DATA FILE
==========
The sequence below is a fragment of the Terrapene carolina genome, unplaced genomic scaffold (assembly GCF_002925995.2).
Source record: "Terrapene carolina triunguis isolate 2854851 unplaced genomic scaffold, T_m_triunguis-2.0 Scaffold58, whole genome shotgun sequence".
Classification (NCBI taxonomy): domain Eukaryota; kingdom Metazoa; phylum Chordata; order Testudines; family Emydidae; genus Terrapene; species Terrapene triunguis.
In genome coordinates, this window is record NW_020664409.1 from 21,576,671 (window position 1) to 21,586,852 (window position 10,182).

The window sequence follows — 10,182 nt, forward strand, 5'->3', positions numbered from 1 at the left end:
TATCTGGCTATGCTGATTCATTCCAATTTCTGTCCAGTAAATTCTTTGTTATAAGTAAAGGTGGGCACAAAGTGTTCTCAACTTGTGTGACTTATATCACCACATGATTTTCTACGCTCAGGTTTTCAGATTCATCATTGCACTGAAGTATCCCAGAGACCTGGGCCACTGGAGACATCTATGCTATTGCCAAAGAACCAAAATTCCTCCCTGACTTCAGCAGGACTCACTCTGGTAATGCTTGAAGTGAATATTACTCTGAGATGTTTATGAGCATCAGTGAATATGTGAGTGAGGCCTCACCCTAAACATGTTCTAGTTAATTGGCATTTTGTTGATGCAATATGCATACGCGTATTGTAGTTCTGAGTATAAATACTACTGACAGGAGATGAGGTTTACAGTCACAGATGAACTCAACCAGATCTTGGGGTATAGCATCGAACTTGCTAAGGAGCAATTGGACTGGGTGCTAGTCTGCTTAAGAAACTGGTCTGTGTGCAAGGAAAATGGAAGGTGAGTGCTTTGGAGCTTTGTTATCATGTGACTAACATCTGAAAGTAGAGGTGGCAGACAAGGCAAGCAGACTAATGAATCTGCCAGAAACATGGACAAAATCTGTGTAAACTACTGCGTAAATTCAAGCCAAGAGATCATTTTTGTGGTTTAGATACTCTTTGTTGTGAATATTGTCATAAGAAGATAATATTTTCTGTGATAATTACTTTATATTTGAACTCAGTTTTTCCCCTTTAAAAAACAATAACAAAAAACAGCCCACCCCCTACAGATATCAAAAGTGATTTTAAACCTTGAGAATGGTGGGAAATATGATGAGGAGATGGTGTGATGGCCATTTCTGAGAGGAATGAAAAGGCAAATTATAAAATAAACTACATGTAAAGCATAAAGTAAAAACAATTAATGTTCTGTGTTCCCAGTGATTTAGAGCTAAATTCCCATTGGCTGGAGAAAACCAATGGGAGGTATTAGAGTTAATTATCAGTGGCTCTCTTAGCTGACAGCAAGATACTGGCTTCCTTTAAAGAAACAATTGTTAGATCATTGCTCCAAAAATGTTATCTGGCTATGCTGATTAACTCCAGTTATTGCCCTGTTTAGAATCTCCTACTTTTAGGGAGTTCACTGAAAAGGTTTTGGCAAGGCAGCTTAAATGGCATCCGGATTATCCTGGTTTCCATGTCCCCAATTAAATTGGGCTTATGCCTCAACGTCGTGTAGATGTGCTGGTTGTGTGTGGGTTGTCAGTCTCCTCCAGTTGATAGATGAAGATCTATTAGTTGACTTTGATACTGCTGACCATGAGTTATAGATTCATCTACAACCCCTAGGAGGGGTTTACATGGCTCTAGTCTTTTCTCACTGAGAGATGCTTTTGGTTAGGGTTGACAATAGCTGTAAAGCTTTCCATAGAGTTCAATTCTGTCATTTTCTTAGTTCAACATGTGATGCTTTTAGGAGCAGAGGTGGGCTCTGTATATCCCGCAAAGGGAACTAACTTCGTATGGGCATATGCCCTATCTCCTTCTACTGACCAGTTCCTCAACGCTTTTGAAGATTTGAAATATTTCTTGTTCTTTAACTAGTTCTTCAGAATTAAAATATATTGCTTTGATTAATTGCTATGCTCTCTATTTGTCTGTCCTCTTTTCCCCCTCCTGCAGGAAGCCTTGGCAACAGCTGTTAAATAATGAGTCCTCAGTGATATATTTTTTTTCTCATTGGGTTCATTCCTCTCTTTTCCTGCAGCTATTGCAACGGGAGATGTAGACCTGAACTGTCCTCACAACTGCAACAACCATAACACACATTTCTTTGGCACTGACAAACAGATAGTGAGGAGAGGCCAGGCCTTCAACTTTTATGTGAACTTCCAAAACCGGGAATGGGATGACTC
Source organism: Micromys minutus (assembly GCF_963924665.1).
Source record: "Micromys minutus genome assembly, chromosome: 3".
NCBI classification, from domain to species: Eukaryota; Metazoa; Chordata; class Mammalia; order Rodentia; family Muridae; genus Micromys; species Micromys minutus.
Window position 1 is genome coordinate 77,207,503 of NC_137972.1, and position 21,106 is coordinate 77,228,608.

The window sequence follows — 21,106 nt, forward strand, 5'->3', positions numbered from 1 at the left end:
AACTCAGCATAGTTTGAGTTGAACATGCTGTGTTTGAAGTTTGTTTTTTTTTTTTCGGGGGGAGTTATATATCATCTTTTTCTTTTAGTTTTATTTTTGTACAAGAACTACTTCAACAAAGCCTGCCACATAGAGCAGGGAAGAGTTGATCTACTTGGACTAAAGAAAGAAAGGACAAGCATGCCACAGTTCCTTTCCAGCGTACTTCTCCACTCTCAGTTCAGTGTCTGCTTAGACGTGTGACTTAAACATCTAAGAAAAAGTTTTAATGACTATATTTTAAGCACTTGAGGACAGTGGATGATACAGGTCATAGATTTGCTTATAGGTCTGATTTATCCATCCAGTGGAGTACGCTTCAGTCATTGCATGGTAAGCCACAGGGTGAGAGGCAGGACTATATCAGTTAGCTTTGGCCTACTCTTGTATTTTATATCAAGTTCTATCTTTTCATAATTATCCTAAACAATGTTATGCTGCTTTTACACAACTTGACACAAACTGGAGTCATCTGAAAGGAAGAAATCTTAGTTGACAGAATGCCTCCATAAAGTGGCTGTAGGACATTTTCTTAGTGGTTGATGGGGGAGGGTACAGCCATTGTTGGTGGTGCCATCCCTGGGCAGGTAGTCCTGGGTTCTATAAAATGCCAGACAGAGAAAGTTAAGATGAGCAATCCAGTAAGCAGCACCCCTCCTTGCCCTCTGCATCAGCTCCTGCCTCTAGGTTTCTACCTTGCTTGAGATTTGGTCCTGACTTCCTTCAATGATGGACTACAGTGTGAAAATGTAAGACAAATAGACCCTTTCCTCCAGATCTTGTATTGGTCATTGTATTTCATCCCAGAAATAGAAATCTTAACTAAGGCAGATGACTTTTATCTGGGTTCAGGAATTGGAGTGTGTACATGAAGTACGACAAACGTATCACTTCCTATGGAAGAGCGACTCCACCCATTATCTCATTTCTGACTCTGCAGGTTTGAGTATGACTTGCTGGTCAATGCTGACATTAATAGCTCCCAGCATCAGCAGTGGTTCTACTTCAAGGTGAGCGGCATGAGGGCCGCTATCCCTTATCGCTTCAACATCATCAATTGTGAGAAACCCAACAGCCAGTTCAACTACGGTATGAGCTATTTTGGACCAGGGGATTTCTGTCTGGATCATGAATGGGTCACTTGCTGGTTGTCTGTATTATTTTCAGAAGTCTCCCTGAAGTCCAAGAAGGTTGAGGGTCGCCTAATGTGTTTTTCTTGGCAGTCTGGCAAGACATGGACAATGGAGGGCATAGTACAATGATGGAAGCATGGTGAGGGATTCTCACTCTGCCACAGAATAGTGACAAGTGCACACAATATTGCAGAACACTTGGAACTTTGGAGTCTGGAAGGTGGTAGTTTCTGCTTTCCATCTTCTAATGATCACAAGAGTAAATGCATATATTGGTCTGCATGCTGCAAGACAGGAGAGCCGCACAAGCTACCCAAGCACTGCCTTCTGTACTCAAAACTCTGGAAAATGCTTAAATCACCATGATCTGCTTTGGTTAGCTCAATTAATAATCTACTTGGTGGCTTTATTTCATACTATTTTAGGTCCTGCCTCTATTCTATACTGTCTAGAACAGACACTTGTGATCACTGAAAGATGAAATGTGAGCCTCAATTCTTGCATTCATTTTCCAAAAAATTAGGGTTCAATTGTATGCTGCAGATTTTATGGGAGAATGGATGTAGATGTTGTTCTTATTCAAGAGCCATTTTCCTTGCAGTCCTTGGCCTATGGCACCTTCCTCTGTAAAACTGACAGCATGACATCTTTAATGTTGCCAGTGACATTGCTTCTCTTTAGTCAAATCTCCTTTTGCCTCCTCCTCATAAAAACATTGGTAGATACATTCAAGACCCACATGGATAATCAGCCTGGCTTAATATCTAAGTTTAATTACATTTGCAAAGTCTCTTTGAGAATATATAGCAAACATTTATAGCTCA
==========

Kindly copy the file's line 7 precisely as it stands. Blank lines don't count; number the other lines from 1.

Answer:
Source organism: Micromys minutus (assembly GCF_963924665.1).